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|metadata.artigo.dc.title:||First Report of Ceratocystis fimbriata Causing Black Rot on Arracacia xanthorrhiza in Brazil|
|metadata.artigo.dc.creator:||Melo, M. P.|
Oliveira, L S. S.
Ferreira, M. A.
|metadata.artigo.dc.subject:||Arracacia xanthorrhiza - Black rot|
Madioquinha - Podridão negra
|metadata.artigo.dc.identifier.citation:||MELO, M. P. et al. First Report of Ceratocystis fimbriata Causing Black Rot on Arracacia xanthorrhiza in Brazil. Plant Pathology, Oxford, v. 100, n. 3, p. 652, Mar. 2016.|
|metadata.artigo.dc.description.abstract:||Peruvian carrot (Arracacia xanthorrhiza Bancroft) is a starchy root crop used for human consumption in Brazil (Henz 2002). In June 2014, in the city of Poço Fundo in Minas Gerais (southwest Brazil), we observed plants of A. xanthorrhiza showing yellowing symptoms in the older leaves, followed by wilting and death of the plant. Black rot was observed in the roots as well as in propagation material (corms), from which we detected the presence of perithecia, typical of Ceratocystis spp. Thirty-one samples were collected. The symptoms were detected in a single, 5-ha plantation (random distribution) of a local grower. The fungus was grown on malt extract agar (MEA). Fifteen isolates were obtained. The perithecia taken from colonies were dark brown to black, globose, with base measuring 105 to 180 × 103 to 179 µm. The perithecial neck was long and exhibited the same color as the base, 269 to 643 × 18 to 28 µm at the base and 12 to 17 µm width at the apex, with ostiolar hyphae light brown to hyaline and 23 to 47 µm long. The ascospores were hyaline, hat shaped, 1.9 to 3.5 × 3.1 to 4.6 µm. The flask-shaped endoconidiophores were hyaline or pale brown, septate, 2.2 to 4.1 µm wide at the base, 2 to 5 µm wide at the widest point, and 33.6 to 159 µm long, producing chains of cylindrical endoconidia. Cylindrical endoconidia were hyaline and 6.4 to 18.6 × 2 to 4 µm. The endoconidiophores producing doliform endoconidia (barrel-shaped) were not observed on MEA. Barrel-shaped endoconidia were hyaline, 13.9 to 19.4 × 6.5 to 8.4 µm. The aleurioconidia were brown, ovoid to pear-shaped, produced singly or in chains, 8.3 to 13.9 × 6.8 to 11.2 µm. One of 15 isolates was used for molecular characterization, deposited as CML 3304 in the Mycological Collection of the Federal University of Lavras. After DNA extraction, amplification and sequencing of the ITS (internal transcribed spacer) region was conducted using the primers ITS1 and ITS4 (White et al. 1990). The generated sequence had 559 bp and was deposited in GenBank (Accession No. KP892530). A nucleotide BLAST search was conducted to assess the similarity with other sequences deposited in GenBank, and the results showed homology (99%) with C. fimbriata (Accession No. KJ439342). Thus, based on morphological and molecular analysis, the fungus was identified as belonging to C. fimbriata species complex. To test pathogenicity, plants of A. xanthorrhiza were inoculated with a spore suspension of 2.5 × 106 conidia/ml. Ten plants were inoculated by wounding the stem base and subsequently depositing 500 µl of spore suspension. As a control, 500 µl of sterile distilled water was deposited on stem base of 10 plants. After 60 days in a greenhouse, the fungus was able to cause dark discoloration at the stem base and in the roots. The pathogen was recovered from the infected tissues, completing the Koch’s postulates. There are records of C. fimbriata causing black rot on roots of Ipomoea batatas and Colocasia esculenta (Clark and Moyer 1988; Harrington et al. 2005), however, this is the first report of C. fimbriata causing black rot on A. xanthorrhiza.|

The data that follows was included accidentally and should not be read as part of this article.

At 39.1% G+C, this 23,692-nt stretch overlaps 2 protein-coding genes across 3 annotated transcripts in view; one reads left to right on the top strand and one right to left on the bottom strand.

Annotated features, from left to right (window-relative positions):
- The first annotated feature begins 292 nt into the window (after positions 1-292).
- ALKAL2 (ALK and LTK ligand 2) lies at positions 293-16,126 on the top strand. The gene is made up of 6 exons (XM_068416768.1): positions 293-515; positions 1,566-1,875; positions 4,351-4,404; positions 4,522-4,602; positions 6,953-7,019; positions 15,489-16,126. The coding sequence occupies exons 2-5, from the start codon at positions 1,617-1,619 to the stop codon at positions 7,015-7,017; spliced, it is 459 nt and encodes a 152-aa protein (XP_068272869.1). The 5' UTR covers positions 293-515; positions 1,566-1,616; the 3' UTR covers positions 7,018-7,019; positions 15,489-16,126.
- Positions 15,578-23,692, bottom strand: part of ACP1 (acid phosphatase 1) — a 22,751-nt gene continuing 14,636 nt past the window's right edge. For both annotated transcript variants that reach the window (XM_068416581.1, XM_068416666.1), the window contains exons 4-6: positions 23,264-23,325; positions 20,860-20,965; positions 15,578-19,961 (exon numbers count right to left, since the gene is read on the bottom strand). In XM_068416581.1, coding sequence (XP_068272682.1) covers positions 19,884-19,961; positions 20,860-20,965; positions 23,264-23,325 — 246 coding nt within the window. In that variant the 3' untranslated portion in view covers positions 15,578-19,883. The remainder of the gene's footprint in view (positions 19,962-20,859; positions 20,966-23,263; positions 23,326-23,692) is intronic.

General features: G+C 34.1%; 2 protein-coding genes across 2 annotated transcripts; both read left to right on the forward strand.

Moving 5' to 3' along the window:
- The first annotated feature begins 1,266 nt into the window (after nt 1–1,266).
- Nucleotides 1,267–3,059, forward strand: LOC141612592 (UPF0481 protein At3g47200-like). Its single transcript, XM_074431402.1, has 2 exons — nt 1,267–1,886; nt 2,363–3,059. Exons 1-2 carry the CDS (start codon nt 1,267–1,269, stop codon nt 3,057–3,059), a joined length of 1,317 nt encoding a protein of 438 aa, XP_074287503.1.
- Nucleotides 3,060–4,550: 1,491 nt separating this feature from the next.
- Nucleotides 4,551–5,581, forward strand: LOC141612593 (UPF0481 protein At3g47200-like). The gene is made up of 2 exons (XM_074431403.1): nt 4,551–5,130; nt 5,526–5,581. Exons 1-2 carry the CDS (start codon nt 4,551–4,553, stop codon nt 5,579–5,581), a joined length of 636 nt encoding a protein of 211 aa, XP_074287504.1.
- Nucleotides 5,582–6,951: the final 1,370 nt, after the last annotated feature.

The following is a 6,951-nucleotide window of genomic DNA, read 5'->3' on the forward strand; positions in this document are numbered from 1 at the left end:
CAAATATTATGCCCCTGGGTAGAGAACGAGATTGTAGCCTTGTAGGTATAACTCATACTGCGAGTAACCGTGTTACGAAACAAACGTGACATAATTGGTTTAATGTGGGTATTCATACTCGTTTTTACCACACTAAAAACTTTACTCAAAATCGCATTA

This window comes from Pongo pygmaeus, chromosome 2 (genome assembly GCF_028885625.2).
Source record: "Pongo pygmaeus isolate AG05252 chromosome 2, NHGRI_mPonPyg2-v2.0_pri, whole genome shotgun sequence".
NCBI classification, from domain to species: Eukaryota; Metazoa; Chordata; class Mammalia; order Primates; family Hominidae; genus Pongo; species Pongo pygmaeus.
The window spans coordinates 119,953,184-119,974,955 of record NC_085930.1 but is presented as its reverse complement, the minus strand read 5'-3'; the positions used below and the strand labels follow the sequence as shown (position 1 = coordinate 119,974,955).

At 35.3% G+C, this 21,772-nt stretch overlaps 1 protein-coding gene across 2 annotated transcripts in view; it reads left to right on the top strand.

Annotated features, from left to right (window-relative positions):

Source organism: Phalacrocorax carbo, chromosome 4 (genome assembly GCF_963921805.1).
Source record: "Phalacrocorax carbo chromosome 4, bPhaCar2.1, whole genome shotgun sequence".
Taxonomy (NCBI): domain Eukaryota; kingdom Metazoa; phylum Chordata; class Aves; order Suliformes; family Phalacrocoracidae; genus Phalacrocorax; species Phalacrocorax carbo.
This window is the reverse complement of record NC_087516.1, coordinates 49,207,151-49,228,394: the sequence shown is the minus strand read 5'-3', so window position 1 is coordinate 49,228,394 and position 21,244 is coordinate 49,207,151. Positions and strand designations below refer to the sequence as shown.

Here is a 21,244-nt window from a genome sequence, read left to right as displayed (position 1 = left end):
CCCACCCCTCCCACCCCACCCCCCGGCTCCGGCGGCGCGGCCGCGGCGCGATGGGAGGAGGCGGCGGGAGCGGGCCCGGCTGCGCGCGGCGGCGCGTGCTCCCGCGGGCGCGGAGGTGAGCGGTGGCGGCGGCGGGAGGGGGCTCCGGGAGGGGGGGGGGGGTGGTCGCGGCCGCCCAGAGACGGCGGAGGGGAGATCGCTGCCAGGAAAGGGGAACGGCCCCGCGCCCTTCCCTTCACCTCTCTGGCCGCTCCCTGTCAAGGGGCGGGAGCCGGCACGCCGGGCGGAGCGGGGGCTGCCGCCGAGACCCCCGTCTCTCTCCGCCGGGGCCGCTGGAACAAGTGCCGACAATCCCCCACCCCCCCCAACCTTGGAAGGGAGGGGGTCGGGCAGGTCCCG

|Appears in Collections:||DFP - Artigos publicados em periódicos|
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